Taking up the Cross:  How we look at the cross, and Christ on the cross is perhaps the biggest factor in determining how we live.  Our Christian faith journey begins with our acceptance of the incredible fact of our unconditional acceptance by God.  Nothing we can do will earn God’s love or prove our worth.  The value of each and every one of us has already been affirmed once and for all by the gift of Jesus the Son of God. 


The Essence of the Gospel:  The radiant glory of God shines in the face of Jesus Christ; we experience this in the incredibility of the Incarnation.  And, this radiant glory has shined in our hearts as well and it is ours to share with those whom we meet in Christ’s name.   This is known as the Christian experience.  These three truths, the Incarnation of God, the presence of Christ in our hearts, and the witness of Christ to the world, define the Christian witness; define the essence of the gospel.  Have this week’s readings given you a deeper understanding of who Christ is, what he has done and how this glory of God can be ours as well?  How have those revelations changed you? 


Alive in Christ:  We remember that Jesus came for only one purpose, to bring himself to us and to bring God to us.  Through Jesus Christ we are given full remission of sin and through the Holy Spirit we are given the abilities to become all that God created us and call s us to be.  In this week have you seen a new evidence of Christ being alive in you?  In what ways? 


Constantly Abiding:  We have the opportunity to constantly abide in Christ and the benefits are many.  We gain the guidance of the Holy Spirit, through Christ continued presence we are renewed literally recreated, as God would have us be.  Can you see evidence in your life of the places in which you have been able to “constantly abide” with Christ?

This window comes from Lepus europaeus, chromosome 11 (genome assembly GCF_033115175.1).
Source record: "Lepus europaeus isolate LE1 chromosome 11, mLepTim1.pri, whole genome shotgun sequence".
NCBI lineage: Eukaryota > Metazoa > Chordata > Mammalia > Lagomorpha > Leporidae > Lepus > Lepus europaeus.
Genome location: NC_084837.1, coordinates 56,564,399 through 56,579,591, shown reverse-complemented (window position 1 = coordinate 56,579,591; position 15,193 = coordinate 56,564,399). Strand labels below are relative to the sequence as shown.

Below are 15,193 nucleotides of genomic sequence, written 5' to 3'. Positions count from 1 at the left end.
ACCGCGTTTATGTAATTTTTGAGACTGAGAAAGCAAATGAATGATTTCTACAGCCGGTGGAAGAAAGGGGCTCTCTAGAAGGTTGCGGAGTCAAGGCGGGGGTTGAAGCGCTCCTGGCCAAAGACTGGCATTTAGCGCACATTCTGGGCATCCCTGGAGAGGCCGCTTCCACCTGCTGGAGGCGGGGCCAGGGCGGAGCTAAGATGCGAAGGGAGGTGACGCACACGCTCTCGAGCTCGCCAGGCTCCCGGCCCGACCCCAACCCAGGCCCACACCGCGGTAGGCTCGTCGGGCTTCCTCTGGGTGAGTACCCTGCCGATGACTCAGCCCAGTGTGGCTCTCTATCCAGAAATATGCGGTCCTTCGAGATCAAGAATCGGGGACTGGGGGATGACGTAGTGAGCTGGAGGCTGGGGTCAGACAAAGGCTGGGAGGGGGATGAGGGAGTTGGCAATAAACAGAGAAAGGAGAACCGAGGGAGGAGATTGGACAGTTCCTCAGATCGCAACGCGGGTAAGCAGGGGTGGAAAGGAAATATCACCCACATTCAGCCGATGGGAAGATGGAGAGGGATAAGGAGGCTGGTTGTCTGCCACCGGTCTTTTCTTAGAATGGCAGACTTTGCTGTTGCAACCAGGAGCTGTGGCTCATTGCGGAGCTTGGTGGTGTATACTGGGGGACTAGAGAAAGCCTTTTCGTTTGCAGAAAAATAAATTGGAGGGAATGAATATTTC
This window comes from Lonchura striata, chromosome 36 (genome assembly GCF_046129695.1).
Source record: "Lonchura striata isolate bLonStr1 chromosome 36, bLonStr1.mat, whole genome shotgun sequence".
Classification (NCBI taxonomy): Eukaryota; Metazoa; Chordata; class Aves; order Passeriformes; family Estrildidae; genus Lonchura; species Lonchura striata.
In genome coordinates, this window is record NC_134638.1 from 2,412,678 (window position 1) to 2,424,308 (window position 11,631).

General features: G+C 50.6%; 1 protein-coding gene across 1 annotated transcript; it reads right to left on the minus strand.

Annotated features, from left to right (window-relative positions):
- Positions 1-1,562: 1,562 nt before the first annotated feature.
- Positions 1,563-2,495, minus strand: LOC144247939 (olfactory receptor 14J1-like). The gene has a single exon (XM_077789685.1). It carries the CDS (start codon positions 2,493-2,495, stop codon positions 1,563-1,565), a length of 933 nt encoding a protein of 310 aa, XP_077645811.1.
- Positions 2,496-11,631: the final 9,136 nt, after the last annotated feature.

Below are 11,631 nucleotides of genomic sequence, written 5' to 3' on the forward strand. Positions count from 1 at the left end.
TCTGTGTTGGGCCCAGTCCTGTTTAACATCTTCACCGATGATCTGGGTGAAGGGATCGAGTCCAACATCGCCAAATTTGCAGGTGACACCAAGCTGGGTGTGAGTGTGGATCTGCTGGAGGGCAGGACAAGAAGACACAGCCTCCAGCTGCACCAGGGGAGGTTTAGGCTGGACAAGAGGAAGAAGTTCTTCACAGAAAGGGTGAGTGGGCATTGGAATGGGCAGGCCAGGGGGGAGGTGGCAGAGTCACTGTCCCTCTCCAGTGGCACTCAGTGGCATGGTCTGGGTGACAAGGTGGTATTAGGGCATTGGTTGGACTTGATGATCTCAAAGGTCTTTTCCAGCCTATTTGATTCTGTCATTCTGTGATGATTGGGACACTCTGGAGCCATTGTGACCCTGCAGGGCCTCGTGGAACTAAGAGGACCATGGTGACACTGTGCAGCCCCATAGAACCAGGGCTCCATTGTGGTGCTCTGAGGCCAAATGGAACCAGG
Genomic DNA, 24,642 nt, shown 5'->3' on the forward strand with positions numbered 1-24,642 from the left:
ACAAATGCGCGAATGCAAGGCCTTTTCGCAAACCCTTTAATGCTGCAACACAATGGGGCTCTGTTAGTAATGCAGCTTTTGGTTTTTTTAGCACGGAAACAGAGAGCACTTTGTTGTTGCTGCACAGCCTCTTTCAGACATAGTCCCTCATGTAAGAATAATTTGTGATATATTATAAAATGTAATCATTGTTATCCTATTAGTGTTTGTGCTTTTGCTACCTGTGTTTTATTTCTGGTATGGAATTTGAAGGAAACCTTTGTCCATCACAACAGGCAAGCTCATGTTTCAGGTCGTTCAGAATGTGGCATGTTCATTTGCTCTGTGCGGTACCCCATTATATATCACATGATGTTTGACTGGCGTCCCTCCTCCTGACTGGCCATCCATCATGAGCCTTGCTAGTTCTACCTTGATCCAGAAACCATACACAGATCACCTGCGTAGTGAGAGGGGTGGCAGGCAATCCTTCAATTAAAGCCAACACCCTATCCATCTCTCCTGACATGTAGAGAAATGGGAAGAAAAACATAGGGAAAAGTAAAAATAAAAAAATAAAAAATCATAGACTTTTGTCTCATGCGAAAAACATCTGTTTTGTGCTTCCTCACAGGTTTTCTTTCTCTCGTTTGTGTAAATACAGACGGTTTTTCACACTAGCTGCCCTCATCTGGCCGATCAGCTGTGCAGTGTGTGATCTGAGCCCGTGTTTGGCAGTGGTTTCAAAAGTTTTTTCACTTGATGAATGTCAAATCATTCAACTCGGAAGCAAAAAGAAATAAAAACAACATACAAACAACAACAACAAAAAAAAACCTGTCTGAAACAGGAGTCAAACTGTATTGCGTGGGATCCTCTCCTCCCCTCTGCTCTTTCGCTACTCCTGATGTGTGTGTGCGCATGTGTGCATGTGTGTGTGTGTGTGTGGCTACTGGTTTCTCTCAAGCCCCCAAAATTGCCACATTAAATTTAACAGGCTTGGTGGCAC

Humble and Available:  The person or people who are alive in Christ – the ones truly walking in meekness rather than pride – is the one who responds, “Here I am.  Send me!” whenever the Lord calls.  God has great things for us to do as long as we remain willing and humble.  What has this week taught you about the level of humility in your own life?


The Shaping Power of the Indwelling Christ:  The presence of Christ in our lives is both and affirming and healing presence.  Through Christ we are assured that we have been given new life.  Remember the story of the healing of the paralytic; how Jesus forgave first and healed second that the two events were inextricably linked.  It is the same today.  Are there areas in your life where you have experienced healing and forgiveness? 


What Christ has been and Done for Us:  We must always remember that what Christ has been and done for us we are required to be and do for others.  In order to live Christ centered lives we must live compassionately.  Direct action is one way of identifying with those who are suffering or are oppressed but another way to “be” with them is through prayer.  Are there any areas in which God has pierced your heart, people or events that you feel compelled to pray for?


Sunday, October 26, 2008

Irresistible Invitation by Maxie Dunham - Day 20

Irresistible Invitation:  Responding to the Extravagant Heart of God                   

Day 20: What Christ Has Been and Done For Us

If a man remains in me and I in him, he will bear much fruit;

apart from me you can do nothing.  John 15:5


What powerful words: apart from me you can do nothing. 


The 15th chapter of John is about the grapevine and its branches.  Visualize the imagery in your mind.  A grapevine growing along the ground with little branches shooting out, clusters of grapes along those branches.


The grapevine has long been a symbol for Israel.  It was carved into the temp, it was printed on coins.  It was an image of “hope that the people could be something fruitful for their God.”


But it was also a reminder of failure.  Branches that were not producing fruit, or were producing poor fruit, were obviously not connected to the main branch.  “God’s people, by their own efforts, could not fulfill their task in the world.”


Jesus brings this imagery to light on the night before the crucifixion is to take place.  Jesus was making it clear to his disciples that nothing they would do – nothing they would do – would amount to anything if ti were not grounded in Christ.  Our works must be “grounded in this essential order: not I, but Christ; not me for God, but God for and through me.”  Maxie challenges us with this gospel message: “being alive in Christ means that what Christ ahs been and done for us, we must be and do for others.”